Towards us and others
Creative and Compassionate Ways to Boost your Wellbeing
Elaine Beaumont & Mary Welford are two leading mental health professionals in the field of wellbeing and authors of “My Kindness Workbook”. They discovered that kindness is ‘the quality or act of being helpful, caring, considerate, generous, gentle and thoughtful’. They also created a well-rounded combination of ingredients that can help your adolescent live a kinder, more compassionate life. They can remember it using the mnemonic K.I.N.D.N.E.S.S.
Making decisions that have your wellbeing at heart can help you live a fulfilling life (instead of a life that’s driven by fear or avoidance). What decisions can you make that are good for your wellbeing? Making plans for your future, having a hobby, enrolling on a course, setting yourself a challenge, facing fears.
Being kind to yourself. If you’re having a bad day, think about what will help you feel better. How do you look after yourself and how might you build on that? Does it help to have ‘time out’ on your own when things are difficult, or does it help if you’re around animals or nature? Asking yourself ‘How can I show myself kindness today?’ Painting a picture, being in nature, listening to music, watching a comedy, talking to somebody or writing about how you feel. Remember if things don’t go your way, be kind to yourself.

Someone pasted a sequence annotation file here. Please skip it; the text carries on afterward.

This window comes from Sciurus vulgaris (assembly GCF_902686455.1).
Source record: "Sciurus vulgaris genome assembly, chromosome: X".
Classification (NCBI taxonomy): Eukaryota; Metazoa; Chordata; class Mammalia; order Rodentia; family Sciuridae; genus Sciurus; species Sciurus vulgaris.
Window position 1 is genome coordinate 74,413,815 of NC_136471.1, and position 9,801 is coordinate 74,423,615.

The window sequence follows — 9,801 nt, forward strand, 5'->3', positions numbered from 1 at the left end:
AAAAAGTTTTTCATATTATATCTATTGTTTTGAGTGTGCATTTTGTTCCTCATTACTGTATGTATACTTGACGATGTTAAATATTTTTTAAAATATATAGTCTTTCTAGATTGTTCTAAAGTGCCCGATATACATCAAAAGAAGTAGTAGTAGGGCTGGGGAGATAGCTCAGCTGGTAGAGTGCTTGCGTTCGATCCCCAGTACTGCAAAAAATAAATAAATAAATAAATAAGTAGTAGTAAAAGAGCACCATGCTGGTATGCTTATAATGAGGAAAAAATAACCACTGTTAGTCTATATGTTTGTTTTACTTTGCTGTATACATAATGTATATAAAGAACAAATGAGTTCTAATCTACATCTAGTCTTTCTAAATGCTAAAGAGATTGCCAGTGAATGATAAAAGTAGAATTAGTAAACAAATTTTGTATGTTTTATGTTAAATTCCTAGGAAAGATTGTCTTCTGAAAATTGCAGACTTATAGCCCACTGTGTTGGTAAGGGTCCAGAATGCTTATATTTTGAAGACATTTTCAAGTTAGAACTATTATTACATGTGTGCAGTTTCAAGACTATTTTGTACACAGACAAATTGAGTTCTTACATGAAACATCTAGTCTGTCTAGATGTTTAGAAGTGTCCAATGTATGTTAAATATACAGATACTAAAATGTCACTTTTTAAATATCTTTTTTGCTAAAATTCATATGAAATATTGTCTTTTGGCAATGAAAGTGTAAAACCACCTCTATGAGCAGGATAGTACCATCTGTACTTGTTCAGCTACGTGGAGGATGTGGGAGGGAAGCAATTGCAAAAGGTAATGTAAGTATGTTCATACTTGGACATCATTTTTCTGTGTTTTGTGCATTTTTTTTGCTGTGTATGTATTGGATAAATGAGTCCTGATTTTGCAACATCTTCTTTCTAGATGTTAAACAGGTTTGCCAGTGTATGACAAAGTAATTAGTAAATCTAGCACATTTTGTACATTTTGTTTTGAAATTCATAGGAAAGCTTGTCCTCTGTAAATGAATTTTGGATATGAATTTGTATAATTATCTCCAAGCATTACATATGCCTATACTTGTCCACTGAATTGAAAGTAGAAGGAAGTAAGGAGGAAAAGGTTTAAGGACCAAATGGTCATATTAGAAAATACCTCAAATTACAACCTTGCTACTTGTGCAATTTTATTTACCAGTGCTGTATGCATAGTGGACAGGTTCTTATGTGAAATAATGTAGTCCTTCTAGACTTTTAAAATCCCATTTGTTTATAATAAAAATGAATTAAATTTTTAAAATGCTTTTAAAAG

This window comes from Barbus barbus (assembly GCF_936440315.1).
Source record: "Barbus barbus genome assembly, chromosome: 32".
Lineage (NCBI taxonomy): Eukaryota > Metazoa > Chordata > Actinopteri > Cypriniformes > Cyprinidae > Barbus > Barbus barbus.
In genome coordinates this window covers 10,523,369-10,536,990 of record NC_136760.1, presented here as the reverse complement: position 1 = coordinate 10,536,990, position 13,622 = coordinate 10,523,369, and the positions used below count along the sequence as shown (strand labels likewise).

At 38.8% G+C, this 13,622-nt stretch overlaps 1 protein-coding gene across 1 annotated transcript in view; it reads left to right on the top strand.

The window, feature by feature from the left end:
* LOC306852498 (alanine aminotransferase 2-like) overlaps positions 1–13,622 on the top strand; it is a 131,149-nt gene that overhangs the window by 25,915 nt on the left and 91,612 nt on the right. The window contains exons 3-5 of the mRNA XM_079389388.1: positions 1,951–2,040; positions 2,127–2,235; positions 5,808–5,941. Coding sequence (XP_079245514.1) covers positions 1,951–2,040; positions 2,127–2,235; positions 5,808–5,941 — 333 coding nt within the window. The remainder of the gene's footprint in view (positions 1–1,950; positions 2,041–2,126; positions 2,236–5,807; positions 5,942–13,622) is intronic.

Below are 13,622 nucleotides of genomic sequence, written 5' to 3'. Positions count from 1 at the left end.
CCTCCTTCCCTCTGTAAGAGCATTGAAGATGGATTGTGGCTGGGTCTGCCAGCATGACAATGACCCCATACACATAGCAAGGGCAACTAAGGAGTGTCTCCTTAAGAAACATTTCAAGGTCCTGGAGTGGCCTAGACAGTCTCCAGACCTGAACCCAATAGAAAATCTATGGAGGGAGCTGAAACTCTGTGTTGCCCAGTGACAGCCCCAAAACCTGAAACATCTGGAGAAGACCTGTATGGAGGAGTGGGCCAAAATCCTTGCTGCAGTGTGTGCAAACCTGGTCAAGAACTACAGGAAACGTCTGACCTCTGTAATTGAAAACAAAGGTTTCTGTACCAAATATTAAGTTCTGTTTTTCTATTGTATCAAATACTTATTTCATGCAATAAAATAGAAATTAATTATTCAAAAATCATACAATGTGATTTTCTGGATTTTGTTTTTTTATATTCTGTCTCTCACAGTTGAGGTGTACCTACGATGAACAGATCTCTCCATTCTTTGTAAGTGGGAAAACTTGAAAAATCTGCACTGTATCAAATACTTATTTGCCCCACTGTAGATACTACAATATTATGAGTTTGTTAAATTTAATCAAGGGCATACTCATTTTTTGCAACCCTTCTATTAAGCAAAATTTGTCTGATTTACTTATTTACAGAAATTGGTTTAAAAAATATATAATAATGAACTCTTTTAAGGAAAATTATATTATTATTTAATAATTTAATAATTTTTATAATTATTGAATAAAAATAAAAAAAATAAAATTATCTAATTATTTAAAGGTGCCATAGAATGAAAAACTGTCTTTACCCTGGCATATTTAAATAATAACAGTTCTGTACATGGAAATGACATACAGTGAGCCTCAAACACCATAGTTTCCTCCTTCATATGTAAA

My Kindness Box
Helping teenagers cultivate self-compassion – MORE TIPS!
Self-compassion means treating yourself with respect when things don’t go as expected. Every parent wants their teenager to grow up being kind to themselves. But this begins with leading by example and by checking in to make sure they are cultivating this in their life. Building a strong parent-child relationship not only helps your teenager feel loved, secure and accepted but it will allow them to feel more confident to face challenges when they know you won’t judge them when things don’t go as planned. It is not only important that parents become attuned with their adolescents’ emotional regulation development but that they support them in this process by teaching them how to cultivate more self-compassion.
4 Tips to help your Adolescent Nurture Self-Compassion
‘I’m doing the best I can.’
‘I’m a good person.’
‘It’s okay not to have it all together’
‘I chose to honour my body and mind, which is why I did not get through everything on my to-do list’
‘I am proud for having made that difficult choice’